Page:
The European Parliament may ease a planned ban on fund-manager bonuses that top fixed pay if investors get to vote on the larger awards, bringing the rules closer into line with ones approved today by national ambassadors on how much bankers can be compensated.
The parliament’s economic and monetary affairs committee approved a ban last week on fund-manager bonuses higher than salaries as well as curbs on performance fees in a 22-16 vote. Legislators plan talks on the draft rules for managers of so- called UCITS funds ahead of a vote by the full assembly in May, said Sven Giegold, the lawmaker leading work on the standards.
If the fund industry came up with a clear solution to ensure investors got a vote on pay, “I would welcome that,” Giegold said in an interview. “I would be very happy to include that in the legislation. It would be a boost for shareholder democracy.”
The draft rules for fund managers go beyond planned EU curbs on banker pay that won approval from national representatives today despite U.K. opposition. Those measures allow bonuses of as much as twice a banker’s fixed pay if shareholders agree. The financial industry has warned that both sets of plans could drive up fixed costs and harm European competitiveness.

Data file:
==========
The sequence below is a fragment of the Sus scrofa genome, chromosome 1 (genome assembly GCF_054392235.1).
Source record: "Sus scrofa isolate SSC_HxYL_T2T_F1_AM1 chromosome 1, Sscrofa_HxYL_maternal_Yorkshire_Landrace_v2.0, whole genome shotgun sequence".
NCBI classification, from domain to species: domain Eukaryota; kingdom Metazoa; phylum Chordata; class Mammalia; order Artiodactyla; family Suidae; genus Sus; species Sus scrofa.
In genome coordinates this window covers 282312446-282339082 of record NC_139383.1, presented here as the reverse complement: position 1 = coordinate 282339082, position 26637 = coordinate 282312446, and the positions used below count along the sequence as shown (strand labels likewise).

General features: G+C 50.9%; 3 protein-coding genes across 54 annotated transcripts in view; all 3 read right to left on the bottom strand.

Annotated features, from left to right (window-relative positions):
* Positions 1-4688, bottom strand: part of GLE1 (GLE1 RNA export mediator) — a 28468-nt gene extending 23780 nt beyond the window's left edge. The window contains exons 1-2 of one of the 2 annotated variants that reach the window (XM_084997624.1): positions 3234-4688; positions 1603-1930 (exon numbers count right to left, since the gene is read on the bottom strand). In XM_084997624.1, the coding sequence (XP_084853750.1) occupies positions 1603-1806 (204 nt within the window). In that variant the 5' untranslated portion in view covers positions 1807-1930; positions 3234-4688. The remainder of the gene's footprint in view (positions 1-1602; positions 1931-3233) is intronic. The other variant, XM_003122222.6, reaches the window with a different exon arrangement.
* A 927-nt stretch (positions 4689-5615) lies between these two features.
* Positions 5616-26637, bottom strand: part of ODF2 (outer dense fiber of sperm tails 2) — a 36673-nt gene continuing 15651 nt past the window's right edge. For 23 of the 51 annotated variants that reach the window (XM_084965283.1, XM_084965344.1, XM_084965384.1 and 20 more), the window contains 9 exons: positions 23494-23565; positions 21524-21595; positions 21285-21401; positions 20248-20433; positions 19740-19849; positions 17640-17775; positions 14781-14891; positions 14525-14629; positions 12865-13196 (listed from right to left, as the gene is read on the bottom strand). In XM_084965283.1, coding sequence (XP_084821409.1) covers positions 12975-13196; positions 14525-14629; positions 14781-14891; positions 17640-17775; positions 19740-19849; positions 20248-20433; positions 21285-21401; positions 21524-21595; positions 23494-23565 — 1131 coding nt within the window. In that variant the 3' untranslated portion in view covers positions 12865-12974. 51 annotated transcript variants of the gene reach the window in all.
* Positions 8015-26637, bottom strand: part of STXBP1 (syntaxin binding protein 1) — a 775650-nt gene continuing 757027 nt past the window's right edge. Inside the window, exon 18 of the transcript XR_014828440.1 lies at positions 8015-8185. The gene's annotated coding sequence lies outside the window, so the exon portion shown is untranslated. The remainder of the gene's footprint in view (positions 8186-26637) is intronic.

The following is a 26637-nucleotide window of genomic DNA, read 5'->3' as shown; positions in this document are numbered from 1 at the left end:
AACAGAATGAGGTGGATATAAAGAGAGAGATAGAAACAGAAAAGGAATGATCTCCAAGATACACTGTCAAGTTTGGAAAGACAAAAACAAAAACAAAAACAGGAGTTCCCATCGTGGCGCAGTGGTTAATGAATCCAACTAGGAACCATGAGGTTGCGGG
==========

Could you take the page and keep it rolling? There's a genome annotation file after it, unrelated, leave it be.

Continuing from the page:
“This move to limit the bonuses of fund managers is deeply damaging, as it will lead rewards to be less connected to performance,” said Philip Booth, professor at London’s Cass Business School. “EU lawmakers simply do not understand the financial and economic implications of the measures that they are proposing. It is difficult to predict the damage that this will cause as, no doubt, a lot of money will be spent on trying to ensure that these pay curbs are circumvented.”
Under the rules for bankers, bonuses higher than fixed pay would need approval by two-thirds of shareholders taking part in the vote, with this threshold rising to 75 percent if fewer than half of shareholders are present.
“We’ve made clear that we cannot support this agreement,” a U.K. diplomat said in an e-mailed statement. The plans will lead to “increases in fixed pay for bankers, making it more difficult for banks to retain capital in a downturn.” The U.K. lacks the power to block the measures, which are scheduled to apply to bonuses starting in 2015.
Giegold said he could support a similar two-to-one pay rule for UCITS if a practical solution could be found for how to organize a vote by fund owners on the awards.
“Nobody has explained me so far how to organize a shareholder conference of a UCIT,” he said.